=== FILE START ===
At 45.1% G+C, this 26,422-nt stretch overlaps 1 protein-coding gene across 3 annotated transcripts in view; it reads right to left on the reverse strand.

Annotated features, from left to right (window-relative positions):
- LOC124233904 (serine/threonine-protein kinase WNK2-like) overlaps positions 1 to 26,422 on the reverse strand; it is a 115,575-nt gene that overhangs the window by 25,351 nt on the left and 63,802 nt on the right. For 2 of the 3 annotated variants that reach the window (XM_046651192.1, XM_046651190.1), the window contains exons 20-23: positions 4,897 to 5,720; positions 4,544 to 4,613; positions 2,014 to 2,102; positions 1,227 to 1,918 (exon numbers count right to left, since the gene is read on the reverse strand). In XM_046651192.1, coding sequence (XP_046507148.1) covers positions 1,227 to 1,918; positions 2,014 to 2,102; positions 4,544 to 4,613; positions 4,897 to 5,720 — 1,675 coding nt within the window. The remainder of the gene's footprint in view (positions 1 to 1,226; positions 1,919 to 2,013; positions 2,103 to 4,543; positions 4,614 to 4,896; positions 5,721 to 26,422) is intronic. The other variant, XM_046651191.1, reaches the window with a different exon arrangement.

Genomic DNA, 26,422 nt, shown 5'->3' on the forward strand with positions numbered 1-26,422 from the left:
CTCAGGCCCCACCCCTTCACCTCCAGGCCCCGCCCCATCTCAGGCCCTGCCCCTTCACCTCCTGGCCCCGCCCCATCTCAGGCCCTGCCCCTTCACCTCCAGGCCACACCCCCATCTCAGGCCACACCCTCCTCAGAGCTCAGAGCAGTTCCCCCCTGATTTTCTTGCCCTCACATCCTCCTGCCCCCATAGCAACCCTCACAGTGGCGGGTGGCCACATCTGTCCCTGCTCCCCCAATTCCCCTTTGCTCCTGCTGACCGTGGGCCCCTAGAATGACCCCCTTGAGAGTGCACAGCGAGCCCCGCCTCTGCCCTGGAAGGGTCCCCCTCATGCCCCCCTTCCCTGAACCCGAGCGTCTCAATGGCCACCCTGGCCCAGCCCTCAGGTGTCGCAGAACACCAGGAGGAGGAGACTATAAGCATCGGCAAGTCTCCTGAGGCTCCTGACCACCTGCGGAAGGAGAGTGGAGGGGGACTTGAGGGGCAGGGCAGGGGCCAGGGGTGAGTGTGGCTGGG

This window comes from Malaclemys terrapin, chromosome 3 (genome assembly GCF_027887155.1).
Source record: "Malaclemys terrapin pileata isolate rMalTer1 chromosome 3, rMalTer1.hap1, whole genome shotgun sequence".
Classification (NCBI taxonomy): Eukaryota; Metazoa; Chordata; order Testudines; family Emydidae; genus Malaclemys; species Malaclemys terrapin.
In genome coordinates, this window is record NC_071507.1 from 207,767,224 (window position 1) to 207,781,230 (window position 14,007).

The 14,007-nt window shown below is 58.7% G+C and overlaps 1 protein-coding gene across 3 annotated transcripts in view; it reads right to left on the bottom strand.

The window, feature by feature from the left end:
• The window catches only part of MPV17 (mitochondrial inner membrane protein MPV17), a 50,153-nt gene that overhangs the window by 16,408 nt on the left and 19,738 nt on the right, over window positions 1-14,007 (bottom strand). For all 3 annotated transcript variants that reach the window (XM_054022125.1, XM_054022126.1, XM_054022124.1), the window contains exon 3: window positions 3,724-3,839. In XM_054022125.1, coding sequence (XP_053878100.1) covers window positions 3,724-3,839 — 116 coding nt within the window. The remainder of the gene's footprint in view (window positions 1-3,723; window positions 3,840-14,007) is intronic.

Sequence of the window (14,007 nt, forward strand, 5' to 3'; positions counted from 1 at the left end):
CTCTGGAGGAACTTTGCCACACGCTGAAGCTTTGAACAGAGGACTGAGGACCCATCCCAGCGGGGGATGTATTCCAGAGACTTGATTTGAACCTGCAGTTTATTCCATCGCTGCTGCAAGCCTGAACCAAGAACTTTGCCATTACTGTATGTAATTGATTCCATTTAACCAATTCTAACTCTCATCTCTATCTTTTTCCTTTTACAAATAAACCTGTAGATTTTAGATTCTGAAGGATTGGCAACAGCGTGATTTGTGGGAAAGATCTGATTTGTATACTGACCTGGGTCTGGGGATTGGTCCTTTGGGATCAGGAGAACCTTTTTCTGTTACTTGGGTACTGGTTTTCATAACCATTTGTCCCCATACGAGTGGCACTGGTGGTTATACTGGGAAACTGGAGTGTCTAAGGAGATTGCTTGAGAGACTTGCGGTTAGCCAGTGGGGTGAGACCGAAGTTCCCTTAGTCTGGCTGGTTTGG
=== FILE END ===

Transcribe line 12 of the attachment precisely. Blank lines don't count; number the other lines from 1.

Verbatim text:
• The window catches only part of MPV17 (mitochondrial inner membrane protein MPV17), a 50,153-nt gene that overhangs the window by 16,408 nt on the left and 19,738 nt on the right, over window positions 1-14,007 (bottom strand). For all 3 annotated transcript variants that reach the window (XM_054022125.1, XM_054022126.1, XM_054022124.1), the window contains exon 3: window positions 3,724-3,839. In XM_054022125.1, coding sequence (XP_053878100.1) covers window positions 3,724-3,839 — 116 coding nt within the window. The remainder of the gene's footprint in view (window positions 1-3,723; window positions 3,840-14,007) is intronic.